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A common polymorphism in SNCA is associated with accelerated motor decline in GBA-Parkinson's disease.

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Camacho, Marta 
Winder-Rhodes, Sophie 
Liu, Ganqiang 
Scherzer, Clemens R 


A growing number of genetic susceptibility factors have been identified for Parkinson’s disease (PD). The combination of inherited risk variants is likely to affect not only risk of developing PD but also its clinical course. Variants in the GBA gene are particularly common, being found in approximately 5 to 10% of patients, and they lead to more rapid disease progression1. However, the effect of concomitant genetic risk factors on disease course in GBA-PD is not known.



Lewy body, Parkinson's disease, movement disorders, neurogenetics, Disease Progression, Genotype, Glucosylceramidase, Humans, Male, Mutation, Parkinson Disease, Polymorphism, Single Nucleotide, alpha-Synuclein

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J Neurol Neurosurg Psychiatry

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Cambridge University Hospitals NHS Foundation Trust (CUH) (146281)
Medical Research Council (MR/R007446/1)
Wellcome Trust (203151/Z/16/Z)
Medical Research Council (MC_PC_12009)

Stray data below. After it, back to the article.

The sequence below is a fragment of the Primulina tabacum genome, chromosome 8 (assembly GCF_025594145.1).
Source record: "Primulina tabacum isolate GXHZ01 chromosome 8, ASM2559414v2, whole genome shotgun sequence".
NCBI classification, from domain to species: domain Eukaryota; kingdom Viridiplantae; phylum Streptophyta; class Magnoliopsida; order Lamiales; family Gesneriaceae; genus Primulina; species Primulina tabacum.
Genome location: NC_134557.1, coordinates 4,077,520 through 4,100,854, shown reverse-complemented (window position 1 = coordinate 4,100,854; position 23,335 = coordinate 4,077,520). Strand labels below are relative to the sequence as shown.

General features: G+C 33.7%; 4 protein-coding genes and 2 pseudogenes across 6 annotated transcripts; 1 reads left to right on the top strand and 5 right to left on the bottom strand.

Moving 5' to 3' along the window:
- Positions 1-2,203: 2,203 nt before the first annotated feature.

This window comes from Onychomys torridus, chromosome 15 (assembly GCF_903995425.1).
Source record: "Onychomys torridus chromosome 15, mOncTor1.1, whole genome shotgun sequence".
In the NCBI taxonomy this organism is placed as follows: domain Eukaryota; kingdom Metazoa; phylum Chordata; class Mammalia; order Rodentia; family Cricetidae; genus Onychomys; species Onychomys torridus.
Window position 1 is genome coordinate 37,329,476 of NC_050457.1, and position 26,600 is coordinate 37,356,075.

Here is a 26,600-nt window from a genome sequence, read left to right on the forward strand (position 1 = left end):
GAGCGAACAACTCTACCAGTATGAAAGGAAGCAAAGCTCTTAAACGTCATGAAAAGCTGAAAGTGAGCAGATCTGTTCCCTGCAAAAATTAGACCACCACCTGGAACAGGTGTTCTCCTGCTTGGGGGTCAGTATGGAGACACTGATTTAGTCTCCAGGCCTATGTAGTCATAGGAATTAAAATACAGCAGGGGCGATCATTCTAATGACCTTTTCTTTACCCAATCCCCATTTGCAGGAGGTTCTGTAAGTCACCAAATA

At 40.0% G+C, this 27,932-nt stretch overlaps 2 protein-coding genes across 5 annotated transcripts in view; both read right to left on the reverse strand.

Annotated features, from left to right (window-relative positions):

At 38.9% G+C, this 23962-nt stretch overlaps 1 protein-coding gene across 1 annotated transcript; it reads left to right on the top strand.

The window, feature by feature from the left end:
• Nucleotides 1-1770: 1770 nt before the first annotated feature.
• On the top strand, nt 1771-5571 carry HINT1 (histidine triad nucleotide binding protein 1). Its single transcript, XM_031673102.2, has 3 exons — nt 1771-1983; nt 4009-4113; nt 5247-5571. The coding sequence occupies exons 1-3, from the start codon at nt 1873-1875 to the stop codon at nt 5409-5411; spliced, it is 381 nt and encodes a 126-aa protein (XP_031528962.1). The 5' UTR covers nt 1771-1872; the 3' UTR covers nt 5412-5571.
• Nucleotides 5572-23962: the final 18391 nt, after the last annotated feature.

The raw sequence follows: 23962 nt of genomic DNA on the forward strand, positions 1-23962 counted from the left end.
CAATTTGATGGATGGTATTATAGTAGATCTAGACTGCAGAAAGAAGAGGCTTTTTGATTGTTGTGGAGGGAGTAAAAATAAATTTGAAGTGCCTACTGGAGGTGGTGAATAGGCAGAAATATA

Medical Research Council (MC_PC_17230)
The CamPaIGN study has received financial support from the Wellcome Trust, the Medical Research Council, Parkinson’s UK and the Patrick Berthoud Trust. CHWG is supported by an RCUK/UKRI Innovation Fellowship awarded by the Medical Research Council. RAB is supported by the Wellcome Trust Stem Cell Institute (Cambridge). TBS received financial support from the Cure Parkinson’s Trust. The study is also supported by the National Institute for Health Research (NIHR) Cambridge Biomedical Research Centre Dementia and Neurodegeneration Theme (reference number 146281). The views expressed are those of the author(s) and not necessarily those of the NIHR or the Department of Health and Social Care. CRS' work is supported in part by NIH grants R01AG057331, U01NS100603, R01AG057331, and the American Parkinson Disease Association. Illumina MEGA Chip genotyping was made possible by a philanthropic investment from Dooley LLC (to Brigham & Women's Hospital and CRS).